Panthers mascot Stanley C. Panther became the first recognizable victim of the NHL lockout.
Not the furry figure itself but rather the performer inside the costume, who was among an undisclosed number of employees laid off by the Panthers on Tuesday, according to a source who works for the team.
The announcement of layoffs came a day after Panthers President and COO Michael Yormark said the organization was proceeding with "business as usual" on the second day of the NHL's fourth work stoppage since 1992 that puts the upcoming season in jeopardy.
In a statement released by the team, Yormark said: "Due primarily to the NHL work stoppage, but also due to changes and efficiencies in our normal business operations, SSE and the Florida Panthers instituted a number of staff adjustments today including staff reductions. We thank all of those former staff members for their efforts, while SSE's human resources department has volunteered to work with these former staff members to assist them in finding new employment."
Panthers spokesman Matt Sacco declined comment on the mascot other than to say that Stanley C. would remain a visible part of the organization. Sacco reiterated Yormark's statement that, "Out of respect for both the former and current staff members, we will have no further comment at this time."
Stanley C. Panther received honorable mention as "Best Mascot" of 2011 by GameOps.com, a sports entertainment website.
The team did not reveal how many employees were let go or from which departments. According to a source with the team, no one under contract in hockey operations was laid off, including coaches, scouts and personnel evaluators. Another source estimated as many as a dozen employees were laid off, and some were told they would be rehired after the lockout.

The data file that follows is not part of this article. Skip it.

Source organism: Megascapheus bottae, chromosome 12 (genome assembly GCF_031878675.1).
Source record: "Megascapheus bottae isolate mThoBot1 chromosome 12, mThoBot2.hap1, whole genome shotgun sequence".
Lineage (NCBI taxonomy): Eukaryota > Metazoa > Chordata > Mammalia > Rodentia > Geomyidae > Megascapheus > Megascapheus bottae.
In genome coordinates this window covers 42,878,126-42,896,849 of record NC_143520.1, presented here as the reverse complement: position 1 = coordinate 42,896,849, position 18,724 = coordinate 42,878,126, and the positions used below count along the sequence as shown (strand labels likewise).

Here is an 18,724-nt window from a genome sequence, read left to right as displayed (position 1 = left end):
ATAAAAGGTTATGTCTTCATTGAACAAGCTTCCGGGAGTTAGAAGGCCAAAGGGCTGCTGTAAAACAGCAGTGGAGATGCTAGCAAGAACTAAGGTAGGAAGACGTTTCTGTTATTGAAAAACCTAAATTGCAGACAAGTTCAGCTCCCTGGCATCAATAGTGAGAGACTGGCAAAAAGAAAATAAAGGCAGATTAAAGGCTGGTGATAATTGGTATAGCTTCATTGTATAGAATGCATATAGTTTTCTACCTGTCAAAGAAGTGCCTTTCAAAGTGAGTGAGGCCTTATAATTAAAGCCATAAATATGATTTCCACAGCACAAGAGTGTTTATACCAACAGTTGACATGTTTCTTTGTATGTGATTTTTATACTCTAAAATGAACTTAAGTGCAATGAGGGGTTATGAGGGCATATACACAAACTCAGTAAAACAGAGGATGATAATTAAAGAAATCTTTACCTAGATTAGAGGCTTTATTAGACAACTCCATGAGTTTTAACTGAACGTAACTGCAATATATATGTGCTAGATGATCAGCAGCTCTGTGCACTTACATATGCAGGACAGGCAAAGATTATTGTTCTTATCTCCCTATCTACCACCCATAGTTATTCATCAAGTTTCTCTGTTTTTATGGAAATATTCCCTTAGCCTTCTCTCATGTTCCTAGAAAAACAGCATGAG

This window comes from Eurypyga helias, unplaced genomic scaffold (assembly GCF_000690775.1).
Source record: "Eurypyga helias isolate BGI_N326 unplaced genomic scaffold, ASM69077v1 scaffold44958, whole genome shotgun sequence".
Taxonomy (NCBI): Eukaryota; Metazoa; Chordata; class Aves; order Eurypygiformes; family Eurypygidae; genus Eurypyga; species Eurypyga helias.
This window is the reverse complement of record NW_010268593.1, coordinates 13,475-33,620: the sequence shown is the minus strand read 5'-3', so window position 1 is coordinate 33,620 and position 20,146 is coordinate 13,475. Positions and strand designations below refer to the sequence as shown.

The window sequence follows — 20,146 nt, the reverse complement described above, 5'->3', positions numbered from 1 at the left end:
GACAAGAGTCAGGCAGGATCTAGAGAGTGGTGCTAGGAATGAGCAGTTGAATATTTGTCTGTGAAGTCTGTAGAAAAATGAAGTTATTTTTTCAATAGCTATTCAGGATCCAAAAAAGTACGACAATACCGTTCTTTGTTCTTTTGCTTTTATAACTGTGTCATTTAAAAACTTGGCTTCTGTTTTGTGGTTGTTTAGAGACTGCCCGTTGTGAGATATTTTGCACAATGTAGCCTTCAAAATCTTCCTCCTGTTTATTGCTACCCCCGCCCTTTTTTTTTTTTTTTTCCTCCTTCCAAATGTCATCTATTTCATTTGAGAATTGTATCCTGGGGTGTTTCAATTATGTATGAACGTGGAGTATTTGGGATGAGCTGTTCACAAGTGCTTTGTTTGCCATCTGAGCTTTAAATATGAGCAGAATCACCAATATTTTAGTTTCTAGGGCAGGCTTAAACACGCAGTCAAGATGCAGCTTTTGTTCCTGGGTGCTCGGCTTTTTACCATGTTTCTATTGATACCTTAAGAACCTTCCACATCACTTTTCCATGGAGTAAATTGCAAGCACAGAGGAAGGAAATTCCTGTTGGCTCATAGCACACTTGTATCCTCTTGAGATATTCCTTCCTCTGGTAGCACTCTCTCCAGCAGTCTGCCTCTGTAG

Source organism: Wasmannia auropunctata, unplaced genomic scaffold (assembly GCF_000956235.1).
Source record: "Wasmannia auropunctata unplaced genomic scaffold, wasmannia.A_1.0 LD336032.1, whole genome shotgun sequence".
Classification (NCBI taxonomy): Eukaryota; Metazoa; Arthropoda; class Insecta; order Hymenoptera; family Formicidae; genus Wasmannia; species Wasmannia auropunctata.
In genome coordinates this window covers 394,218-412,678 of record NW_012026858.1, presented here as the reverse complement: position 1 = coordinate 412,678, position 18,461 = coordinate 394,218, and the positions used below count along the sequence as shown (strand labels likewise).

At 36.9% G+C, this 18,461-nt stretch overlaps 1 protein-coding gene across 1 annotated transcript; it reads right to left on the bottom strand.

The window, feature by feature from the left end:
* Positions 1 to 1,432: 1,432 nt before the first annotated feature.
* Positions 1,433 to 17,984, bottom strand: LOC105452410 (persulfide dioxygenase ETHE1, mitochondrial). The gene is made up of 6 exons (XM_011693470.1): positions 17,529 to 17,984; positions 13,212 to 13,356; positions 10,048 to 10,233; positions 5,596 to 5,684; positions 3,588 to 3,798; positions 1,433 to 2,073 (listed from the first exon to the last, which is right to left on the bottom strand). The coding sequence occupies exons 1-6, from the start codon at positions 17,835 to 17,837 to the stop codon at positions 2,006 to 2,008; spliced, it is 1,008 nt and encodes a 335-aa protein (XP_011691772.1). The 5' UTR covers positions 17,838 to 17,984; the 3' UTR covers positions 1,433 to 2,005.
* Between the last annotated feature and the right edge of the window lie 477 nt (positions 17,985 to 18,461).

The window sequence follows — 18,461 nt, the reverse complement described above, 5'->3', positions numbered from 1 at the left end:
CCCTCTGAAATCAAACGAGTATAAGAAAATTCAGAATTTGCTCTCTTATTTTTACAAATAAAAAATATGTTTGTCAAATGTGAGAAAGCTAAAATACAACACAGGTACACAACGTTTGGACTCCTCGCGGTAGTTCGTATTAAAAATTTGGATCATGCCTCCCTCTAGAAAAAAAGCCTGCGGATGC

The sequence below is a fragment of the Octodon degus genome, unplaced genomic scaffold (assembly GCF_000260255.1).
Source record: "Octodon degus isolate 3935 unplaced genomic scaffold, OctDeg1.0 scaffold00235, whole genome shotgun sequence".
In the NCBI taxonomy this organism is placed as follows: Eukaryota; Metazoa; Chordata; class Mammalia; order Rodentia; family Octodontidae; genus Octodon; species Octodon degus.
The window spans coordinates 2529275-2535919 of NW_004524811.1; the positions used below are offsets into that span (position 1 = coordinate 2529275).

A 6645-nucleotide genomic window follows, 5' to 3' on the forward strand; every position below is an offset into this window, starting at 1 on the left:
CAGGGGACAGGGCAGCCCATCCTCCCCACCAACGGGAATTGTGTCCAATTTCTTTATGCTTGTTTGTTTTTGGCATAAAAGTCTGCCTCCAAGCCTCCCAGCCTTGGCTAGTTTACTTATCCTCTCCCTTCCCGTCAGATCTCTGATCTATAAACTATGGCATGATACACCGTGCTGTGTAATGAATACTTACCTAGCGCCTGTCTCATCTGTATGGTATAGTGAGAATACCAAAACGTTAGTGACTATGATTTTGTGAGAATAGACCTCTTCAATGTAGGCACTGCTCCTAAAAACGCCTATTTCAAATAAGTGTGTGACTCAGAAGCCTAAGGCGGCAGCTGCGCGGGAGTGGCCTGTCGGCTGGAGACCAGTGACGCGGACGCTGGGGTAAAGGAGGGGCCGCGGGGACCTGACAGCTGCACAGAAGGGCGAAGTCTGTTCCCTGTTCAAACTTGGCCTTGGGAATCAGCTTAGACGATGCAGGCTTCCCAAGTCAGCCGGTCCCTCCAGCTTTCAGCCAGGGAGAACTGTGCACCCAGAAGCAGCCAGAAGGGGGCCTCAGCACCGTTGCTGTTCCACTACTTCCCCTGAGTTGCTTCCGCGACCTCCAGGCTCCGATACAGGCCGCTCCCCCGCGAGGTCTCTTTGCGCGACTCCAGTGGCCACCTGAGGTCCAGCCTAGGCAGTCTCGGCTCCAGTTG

On Monday, Yormark said he remained hopeful that an agreement would be reached on a new collective bargaining agreement in time for the season to begin on schedule. The Panthers are to open Oct. 13 at the BB&T Center against the Tampa Bay Lightning.
"We are approaching this as business as usual. We are hopeful that a deal will get done sooner than later. Until we are told otherwise we're focused on Oct. 13," Yormark told the Sun Sentinel on Monday.
The Panthers are continuing to sell tickets for the opener and beyond. On Sunday they launched an "I Love Panthers Hockey" campaign, promising that the entire Panthers staff (more than 100 employees) will make appearances at charitable organizations, schools, rinks and neighborhoods throughout South Florida on Fridays beginning this week to promote the team and assist with various charitable initiatives.
The Panthers aren't the first NHL team to announce layoffs. According to Sports Business Daily, Ottawa Senators employees were given layoff notices weeks ago that would take effect in the event of a lockout, and the Calgary Flames were offering unpaid leave during the lockout.
The Lightning announced Friday that it did not plan immediate staffing changes due to the lockout. Among other teams reportedly not planning layoffs are the Capitals, Bruins, Penguins and Jets.
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